I admit it. For a gamer, I’m old. At my age I’m supposed to have more sense. I certainly should have matured past mindlessly violent video games. Way back in 1997 it was a different story. I was in my twenties and although the internet had already started to take off, my home was totally off-line. I was into PC gaming and used to buy PC magazines mainly for their cover CD crammed full of free software and games demos.
One such demo was for the demolition derby racer Carmageddon. Already a very controversial release due to the way it rewarded you for mowing people down in a cloud of blood, the demo had been censored in the UK with the people replaced with green-blooded zombies. Luckily this didn’t affect the game-play, and I was instantly hooked. I played that single-level demo so many times that my forgetful brain can still remember it 16 years later. For whatever reason I never did purchase the full game, so it did spark my interest when I heard that thanks to a Kickstarter campaign it was coming to Android.
The game itself is fairly simple – you can win by being the first to drive through all the checkpoints for a number of laps, smashing your opponents cars until they can’t move or running over every pedestrian. There’s a constantly running down timer that gets extended on crossing a checkpoint, hitting an opponent car, splatting someone or performing a particularly spectacular stunt. There are also barrels with various power-ups such as Jelly Suspension or Gravity from Jupiter. At the cost of some points you can also repair your car, making the smash all your opponents option the easiest way to win. The on-screen controls are effective and provide a good approximation of using the original keys.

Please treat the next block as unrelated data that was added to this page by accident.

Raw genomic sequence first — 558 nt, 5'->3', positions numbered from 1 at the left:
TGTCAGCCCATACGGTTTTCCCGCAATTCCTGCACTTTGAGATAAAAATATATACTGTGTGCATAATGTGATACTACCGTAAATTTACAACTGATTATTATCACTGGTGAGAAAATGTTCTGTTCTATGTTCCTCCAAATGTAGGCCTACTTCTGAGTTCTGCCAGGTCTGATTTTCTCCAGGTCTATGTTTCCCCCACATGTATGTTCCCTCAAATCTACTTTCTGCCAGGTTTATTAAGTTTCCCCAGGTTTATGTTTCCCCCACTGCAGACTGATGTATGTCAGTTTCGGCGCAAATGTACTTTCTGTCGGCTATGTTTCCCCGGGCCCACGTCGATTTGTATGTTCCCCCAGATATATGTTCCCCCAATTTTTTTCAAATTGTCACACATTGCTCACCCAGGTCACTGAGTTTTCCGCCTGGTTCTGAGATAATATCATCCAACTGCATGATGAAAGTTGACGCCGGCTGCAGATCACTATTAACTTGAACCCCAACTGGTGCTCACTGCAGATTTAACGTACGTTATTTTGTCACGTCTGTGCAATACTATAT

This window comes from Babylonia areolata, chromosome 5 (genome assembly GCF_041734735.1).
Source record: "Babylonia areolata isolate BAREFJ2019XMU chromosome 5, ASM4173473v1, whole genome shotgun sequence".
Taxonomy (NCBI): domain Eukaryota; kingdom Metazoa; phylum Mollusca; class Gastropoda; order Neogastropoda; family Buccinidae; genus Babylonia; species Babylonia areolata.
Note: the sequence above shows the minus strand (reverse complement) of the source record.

This is a direct port of the original game which is a lot closer to the age of Doom than modern titles. Don’t expect any great level of realism and the graphics are very simplistic (such as the pedestrians who must have around 3 frames of animation – it doesn’t matter how gently you hit them, they still splatter in just the same way). The audio samples are also very repetitive and start to irritate after a while. This was also developed way before the likes of GTA 3, and there’s no way-finder or map. Expect a little driving around before you find the next checkpoint or that elusive last opponent.
Overall the old game-play is still here, and Carmageddon is still lots of fun to play. It would be nice to see an updated version, perhaps with multi-player support – maybe even another Kickstarter campaign? It doesn’t matter whether you’re new to Carmageddon or want to check it out for nostalgic reasons – the full game is well worth the £1.49 asking price, and just like the old days there’s a single level free version to get you hooked.